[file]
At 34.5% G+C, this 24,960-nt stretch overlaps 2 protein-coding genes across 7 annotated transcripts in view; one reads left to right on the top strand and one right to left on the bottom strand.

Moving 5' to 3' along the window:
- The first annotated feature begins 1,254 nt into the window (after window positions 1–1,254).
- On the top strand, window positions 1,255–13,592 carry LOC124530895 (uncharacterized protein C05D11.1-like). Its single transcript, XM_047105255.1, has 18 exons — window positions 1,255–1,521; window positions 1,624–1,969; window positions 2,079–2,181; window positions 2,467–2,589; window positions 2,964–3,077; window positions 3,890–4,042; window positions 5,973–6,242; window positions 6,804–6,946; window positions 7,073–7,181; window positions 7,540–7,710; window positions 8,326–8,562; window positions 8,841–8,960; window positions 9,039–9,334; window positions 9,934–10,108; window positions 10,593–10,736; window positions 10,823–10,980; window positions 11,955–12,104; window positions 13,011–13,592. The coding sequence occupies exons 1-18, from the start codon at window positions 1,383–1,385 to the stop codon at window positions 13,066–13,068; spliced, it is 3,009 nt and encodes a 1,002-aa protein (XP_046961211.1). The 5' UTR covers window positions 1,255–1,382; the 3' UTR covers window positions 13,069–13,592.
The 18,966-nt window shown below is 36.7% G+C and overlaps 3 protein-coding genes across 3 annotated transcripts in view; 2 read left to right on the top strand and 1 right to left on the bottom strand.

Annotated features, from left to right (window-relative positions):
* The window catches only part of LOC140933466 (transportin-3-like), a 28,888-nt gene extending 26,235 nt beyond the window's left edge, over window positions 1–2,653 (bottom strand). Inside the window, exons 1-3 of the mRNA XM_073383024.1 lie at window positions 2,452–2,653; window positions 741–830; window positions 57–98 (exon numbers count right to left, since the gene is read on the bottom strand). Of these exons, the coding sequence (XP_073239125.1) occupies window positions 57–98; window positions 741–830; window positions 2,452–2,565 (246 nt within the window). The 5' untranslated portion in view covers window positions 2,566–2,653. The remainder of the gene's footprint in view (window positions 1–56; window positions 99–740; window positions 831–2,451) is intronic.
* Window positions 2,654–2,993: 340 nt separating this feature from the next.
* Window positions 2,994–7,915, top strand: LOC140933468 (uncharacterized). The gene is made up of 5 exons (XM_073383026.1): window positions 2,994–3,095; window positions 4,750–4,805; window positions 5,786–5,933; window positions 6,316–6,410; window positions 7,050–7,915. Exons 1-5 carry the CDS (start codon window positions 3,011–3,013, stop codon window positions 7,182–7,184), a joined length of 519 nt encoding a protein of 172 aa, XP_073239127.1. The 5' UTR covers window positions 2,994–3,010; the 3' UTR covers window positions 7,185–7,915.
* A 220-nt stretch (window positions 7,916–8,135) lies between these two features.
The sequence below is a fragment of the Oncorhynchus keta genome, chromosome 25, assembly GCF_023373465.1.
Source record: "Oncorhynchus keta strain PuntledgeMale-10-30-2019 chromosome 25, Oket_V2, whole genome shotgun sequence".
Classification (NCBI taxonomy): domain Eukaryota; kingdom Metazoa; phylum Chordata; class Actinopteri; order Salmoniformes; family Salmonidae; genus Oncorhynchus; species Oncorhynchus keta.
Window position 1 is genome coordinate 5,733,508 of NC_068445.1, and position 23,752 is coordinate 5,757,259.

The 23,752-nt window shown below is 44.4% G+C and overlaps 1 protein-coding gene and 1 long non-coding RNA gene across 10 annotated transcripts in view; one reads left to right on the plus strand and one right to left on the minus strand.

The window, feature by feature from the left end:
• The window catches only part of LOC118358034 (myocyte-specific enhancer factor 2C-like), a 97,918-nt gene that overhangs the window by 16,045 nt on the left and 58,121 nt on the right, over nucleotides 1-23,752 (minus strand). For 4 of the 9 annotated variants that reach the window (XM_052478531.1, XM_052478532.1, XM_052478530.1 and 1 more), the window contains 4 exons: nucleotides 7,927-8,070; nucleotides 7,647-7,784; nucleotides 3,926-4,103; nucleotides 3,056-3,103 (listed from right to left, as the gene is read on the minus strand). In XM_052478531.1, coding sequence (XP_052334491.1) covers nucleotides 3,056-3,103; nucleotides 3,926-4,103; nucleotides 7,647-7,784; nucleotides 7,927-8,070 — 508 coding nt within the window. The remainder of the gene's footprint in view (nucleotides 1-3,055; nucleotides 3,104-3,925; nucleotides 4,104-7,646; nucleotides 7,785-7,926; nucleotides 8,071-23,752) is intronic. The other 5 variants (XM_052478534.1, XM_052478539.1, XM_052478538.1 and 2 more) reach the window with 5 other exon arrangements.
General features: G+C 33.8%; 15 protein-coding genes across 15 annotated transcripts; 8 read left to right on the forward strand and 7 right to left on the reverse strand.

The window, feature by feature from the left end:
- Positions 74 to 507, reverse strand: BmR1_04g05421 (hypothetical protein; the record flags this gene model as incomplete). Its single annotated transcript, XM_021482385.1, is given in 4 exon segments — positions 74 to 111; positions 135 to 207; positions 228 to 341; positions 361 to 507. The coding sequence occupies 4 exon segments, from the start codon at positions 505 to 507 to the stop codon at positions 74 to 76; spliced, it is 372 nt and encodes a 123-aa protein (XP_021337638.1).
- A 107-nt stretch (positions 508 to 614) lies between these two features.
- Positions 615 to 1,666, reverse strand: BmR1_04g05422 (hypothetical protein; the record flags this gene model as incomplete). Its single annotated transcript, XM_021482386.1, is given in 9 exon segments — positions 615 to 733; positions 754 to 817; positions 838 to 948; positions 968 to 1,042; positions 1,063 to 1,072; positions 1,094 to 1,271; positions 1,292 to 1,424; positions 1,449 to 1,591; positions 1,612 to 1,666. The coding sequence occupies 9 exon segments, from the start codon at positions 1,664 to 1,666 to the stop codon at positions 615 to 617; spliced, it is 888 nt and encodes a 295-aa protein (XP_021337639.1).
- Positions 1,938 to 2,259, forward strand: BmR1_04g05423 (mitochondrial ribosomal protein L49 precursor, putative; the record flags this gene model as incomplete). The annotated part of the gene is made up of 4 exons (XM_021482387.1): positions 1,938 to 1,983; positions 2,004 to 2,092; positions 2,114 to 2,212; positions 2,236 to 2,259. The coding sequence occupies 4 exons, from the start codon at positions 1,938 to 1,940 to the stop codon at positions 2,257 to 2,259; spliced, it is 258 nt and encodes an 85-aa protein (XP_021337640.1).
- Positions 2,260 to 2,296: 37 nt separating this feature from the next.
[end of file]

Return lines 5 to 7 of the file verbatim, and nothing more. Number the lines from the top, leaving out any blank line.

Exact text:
The 18,966-nt window shown below is 36.7% G+C and overlaps 3 protein-coding genes across 3 annotated transcripts in view; 2 read left to right on the top strand and 1 right to left on the bottom strand.

Annotated features, from left to right (window-relative positions):
* The window catches only part of LOC140933466 (transportin-3-like), a 28,888-nt gene extending 26,235 nt beyond the window's left edge, over window positions 1–2,653 (bottom strand). Inside the window, exons 1-3 of the mRNA XM_073383024.1 lie at window positions 2,452–2,653; window positions 741–830; window positions 57–98 (exon numbers count right to left, since the gene is read on the bottom strand). Of these exons, the coding sequence (XP_073239125.1) occupies window positions 57–98; window positions 741–830; window positions 2,452–2,565 (246 nt within the window). The 5' untranslated portion in view covers window positions 2,566–2,653. The remainder of the gene's footprint in view (window positions 1–56; window positions 99–740; window positions 831–2,451) is intronic.